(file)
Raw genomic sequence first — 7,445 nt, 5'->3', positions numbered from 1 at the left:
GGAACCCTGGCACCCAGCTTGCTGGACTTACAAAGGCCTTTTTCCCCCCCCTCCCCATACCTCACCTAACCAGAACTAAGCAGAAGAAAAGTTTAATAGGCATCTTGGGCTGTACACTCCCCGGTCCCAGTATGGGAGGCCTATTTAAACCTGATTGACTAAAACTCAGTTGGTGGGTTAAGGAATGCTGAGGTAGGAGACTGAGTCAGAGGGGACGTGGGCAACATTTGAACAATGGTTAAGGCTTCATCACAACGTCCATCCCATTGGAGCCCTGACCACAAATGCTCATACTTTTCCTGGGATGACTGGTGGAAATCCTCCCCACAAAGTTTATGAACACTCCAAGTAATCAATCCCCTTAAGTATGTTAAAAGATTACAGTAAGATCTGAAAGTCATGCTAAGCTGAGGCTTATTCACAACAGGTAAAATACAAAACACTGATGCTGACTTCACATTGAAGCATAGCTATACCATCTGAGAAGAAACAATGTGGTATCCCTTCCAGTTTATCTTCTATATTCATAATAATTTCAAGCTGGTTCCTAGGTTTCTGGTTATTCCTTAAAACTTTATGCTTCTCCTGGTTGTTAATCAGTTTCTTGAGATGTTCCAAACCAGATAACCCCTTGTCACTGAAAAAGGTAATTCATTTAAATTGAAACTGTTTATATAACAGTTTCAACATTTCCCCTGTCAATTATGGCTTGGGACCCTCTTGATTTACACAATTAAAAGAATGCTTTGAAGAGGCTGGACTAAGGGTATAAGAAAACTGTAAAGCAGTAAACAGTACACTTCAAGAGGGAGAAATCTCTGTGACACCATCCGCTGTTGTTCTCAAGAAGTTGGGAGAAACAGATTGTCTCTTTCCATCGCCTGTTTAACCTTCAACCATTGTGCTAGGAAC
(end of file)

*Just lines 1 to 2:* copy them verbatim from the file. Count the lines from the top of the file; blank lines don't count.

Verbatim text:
Raw genomic sequence first — 7,445 nt, 5'->3', positions numbered from 1 at the left:
GGAACCCTGGCACCCAGCTTGCTGGACTTACAAAGGCCTTTTTCCCCCCCCTCCCCATACCTCACCTAACCAGAACTAAGCAGAAGAAAAGTTTAATAGGCATCTTGGGCTGTACACTCCCCGGTCCCAGTATGGGAGGCCTATTTAAACCTGATTGACTAAAACTCAGTTGGTGGGTTAAGGAATGCTGAGGTAGGAGACTGAGTCAGAGGGGACGTGGGCAACATTTGAACAATGGTTAAGGCTTCATCACAACGTCCATCCCATTGGAGCCCTGACCACAAATGCTCATACTTTTCCTGGGATGACTGGTGGAAATCCTCCCCACAAAGTTTATGAACACTCCAAGTAATCAATCCCCTTAAGTATGTTAAAAGATTACAGTAAGATCTGAAAGTCATGCTAAGCTGAGGCTTATTCACAACAGGTAAAATACAAAACACTGATGCTGACTTCACATTGAAGCATAGCTATACCATCTGAGAAGAAACAATGTGGTATCCCTTCCAGTTTATCTTCTATATTCATAATAATTTCAAGCTGGTTCCTAGGTTTCTGGTTATTCCTTAAAACTTTATGCTTCTCCTGGTTGTTAATCAGTTTCTTGAGATGTTCCAAACCAGATAACCCCTTGTCACTGAAAAAGGTAATTCATTTAAATTGAAACTGTTTATATAACAGTTTCAACATTTCCCCTGTCAATTATGGCTTGGGACCCTCTTGATTTACACAATTAAAAGAATGCTTTGAAGAGGCTGGACTAAGGGTATAAGAAAACTGTAAAGCAGTAAACAGTACACTTCAAGAGGGAGAAATCTCTGTGACACCATCCGCTGTTGTTCTCAAGAAGTTGGGAGAAACAGATTGTCTCTTTCCATCGCCTGTTTAACCTTCAACCATTGTGCTAGGAAC